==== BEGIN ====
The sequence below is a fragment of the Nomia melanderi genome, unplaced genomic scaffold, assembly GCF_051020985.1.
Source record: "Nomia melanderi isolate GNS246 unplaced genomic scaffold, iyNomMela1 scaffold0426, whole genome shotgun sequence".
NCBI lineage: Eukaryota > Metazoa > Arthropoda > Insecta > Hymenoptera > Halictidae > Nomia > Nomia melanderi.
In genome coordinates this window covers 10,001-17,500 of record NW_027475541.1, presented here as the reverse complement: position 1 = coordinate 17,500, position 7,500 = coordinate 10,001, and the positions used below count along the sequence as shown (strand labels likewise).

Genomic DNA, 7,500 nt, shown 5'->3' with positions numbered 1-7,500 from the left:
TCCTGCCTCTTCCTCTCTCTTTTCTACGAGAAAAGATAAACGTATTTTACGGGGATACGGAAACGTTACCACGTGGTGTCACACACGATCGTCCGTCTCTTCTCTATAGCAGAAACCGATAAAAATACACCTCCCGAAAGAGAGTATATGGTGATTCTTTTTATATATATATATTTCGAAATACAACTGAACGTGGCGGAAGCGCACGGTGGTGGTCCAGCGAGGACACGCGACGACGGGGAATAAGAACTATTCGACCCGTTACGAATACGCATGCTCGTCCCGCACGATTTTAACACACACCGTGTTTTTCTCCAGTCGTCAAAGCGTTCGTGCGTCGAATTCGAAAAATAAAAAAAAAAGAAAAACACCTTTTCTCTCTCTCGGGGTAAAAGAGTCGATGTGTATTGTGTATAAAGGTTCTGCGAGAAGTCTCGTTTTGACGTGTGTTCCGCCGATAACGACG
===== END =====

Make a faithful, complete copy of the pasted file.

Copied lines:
The sequence below is a fragment of the Nomia melanderi genome, unplaced genomic scaffold, assembly GCF_051020985.1.
Source record: "Nomia melanderi isolate GNS246 unplaced genomic scaffold, iyNomMela1 scaffold0426, whole genome shotgun sequence".
NCBI lineage: Eukaryota > Metazoa > Arthropoda > Insecta > Hymenoptera > Halictidae > Nomia > Nomia melanderi.
In genome coordinates this window covers 10,001-17,500 of record NW_027475541.1, presented here as the reverse complement: position 1 = coordinate 17,500, position 7,500 = coordinate 10,001, and the positions used below count along the sequence as shown (strand labels likewise).

Genomic DNA, 7,500 nt, shown 5'->3' with positions numbered 1-7,500 from the left:
TCCTGCCTCTTCCTCTCTCTTTTCTACGAGAAAAGATAAACGTATTTTACGGGGATACGGAAACGTTACCACGTGGTGTCACACACGATCGTCCGTCTCTTCTCTATAGCAGAAACCGATAAAAATACACCTCCCGAAAGAGAGTATATGGTGATTCTTTTTATATATATATATTTCGAAATACAACTGAACGTGGCGGAAGCGCACGGTGGTGGTCCAGCGAGGACACGCGACGACGGGGAATAAGAACTATTCGACCCGTTACGAATACGCATGCTCGTCCCGCACGATTTTAACACACACCGTGTTTTTCTCCAGTCGTCAAAGCGTTCGTGCGTCGAATTCGAAAAATAAAAAAAAAAGAAAAACACCTTTTCTCTCTCTCGGGGTAAAAGAGTCGATGTGTATTGTGTATAAAGGTTCTGCGAGAAGTCTCGTTTTGACGTGTGTTCCGCCGATAACGACG